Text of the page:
Chris Knipp Writing: Movies, Politics, Art

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PostPosted: Mon May 10, 2021 4:04 pm 
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Daughter reconciles with estranged dad by being his caregiver

This first feature by the young Greek director Jacqueline Lentzou (who already had eight shorts to her credit) is about a young woman called Artemis (Sofia Kokkali) who is called back from abroad to care for her suddenly disabled father, Paris (Lazaros Georgakopoulos). There seems to be nobody else to do it. She does this with a very ill will because she and her dad are estranged. One only wonders why she would do it at all. He himself is strange, inarticulate or at least willfully tight-lipped, not just with her. It seems he has MS, but has had a stroke, or something - nobody is sure what has happened, as the story is told.

This vagueness smooths things over as the film focuses closely on the man's disability as it must be performed by an actor, reportedly using some version of the Alexander Method as his preparation tfor a full-body recreation of tremors and general weakness. An attention-getting, risky business, which goes very well on the whole, though not entirely. There is an early scene where a physical therapist shows a group of family members, including Paris, how to help Artemis stand up and step forward. The actor, Lazaros Georgakopoulos (suggestive first name!) is so impressive I naively wondered at first if a real disabled person had been engaged for the role. However, the ease with which the actor later on fires up a cigarette with a lighter (when Paris spitefully refuses to do so), or eats, seems incompatible with his general shakiness and disability. He will not have to say much. Sofia Kokkali, who has been a frequent collaborator with the director, works too hard to show the difficult changes her character is going through.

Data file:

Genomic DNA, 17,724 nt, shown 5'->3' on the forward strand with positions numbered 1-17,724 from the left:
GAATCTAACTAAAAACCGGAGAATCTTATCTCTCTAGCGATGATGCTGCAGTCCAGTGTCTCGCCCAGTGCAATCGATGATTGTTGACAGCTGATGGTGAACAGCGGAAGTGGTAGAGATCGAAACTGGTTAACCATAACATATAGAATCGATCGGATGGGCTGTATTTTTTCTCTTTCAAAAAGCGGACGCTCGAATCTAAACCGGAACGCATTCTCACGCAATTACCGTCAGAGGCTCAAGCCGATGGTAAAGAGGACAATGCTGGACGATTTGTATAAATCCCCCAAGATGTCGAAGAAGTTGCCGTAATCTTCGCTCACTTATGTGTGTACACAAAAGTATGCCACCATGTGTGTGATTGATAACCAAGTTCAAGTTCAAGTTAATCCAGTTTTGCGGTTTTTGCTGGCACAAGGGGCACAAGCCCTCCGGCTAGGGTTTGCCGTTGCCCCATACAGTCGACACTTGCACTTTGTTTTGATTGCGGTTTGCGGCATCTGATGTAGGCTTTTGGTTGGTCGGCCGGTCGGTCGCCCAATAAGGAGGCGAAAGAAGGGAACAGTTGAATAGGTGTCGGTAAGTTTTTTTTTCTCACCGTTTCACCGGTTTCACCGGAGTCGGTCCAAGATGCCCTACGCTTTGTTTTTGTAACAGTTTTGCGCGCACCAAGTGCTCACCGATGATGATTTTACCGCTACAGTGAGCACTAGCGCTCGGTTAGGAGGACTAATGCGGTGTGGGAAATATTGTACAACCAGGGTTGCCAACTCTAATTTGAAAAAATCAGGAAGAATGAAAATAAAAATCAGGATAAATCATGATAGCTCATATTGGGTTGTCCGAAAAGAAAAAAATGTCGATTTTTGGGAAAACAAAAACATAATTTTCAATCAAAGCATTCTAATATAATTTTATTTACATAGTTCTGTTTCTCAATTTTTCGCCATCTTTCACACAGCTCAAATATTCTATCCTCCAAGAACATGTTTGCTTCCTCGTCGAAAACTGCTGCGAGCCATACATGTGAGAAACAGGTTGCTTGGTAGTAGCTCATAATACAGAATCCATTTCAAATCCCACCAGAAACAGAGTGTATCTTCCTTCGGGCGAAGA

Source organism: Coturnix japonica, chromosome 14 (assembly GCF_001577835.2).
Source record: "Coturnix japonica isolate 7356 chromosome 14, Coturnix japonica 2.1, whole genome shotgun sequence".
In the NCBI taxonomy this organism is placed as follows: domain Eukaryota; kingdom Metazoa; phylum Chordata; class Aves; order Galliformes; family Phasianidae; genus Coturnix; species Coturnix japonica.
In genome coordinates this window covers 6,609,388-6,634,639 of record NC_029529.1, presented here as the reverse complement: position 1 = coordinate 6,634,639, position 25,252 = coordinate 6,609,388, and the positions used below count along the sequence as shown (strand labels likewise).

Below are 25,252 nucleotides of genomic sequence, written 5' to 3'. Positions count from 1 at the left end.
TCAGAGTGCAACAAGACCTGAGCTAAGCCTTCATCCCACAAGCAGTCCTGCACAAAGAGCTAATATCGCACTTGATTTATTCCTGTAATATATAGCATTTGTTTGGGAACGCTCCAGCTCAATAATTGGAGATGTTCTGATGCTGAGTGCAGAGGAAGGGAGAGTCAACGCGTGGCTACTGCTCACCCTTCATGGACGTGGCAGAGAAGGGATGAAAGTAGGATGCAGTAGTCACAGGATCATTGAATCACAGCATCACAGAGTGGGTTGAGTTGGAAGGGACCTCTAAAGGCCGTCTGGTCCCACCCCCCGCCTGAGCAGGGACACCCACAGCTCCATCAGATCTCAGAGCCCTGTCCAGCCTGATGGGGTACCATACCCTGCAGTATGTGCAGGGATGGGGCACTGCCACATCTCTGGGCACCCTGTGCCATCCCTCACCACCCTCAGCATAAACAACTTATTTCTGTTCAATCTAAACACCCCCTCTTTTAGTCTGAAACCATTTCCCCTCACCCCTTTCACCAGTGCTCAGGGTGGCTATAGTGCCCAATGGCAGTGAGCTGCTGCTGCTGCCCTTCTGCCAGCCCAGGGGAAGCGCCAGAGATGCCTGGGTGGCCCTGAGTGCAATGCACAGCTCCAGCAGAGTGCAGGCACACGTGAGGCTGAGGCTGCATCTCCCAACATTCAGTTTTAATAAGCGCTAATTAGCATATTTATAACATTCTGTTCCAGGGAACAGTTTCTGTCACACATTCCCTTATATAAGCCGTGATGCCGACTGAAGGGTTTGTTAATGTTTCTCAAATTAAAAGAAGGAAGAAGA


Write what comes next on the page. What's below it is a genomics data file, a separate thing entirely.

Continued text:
Scenes alternate between being agonizing, and irrelevant. Why must so much time be devoted to ping pong? Like the unnecessary mythological names, other devices are added for framing - interpolations from "found" VHS family tapes from the nineties; tarot deck cards, from which the mysterious title comes - when more solid dramatic scenes might have helped, still winding up with a shorter and pithier film.

A "secret" about Artemis is revealed to Paris that, in a typically grating and molasses-slow sequence, she offers to tell him. Why bother? He knows. But he declines. Somehow this awkward discovery of hers, which we can't reveal, except to say there are rustles of interest in festival "queer" sections, makes Paris understand Artemis better. And at a restaurant meal - a difficult undertaking, one would think - he performs another feat of dexterity and slides over beside Paris and gives her a big hug. Problems solved.

Moon, 66 Questions 108 mins., had French internet release June 2020, debuted at the Berlinale Mar. 5, 2021, showed Mar. 25 at FICUNAM, Mexico, and was screened at home for this review as part of the MoMA/Film at Lincoln Center series New Directors/New Films (Apr. 28-May 8, 2021). Last Chance to Rent May 11, 6:00 PM ET.

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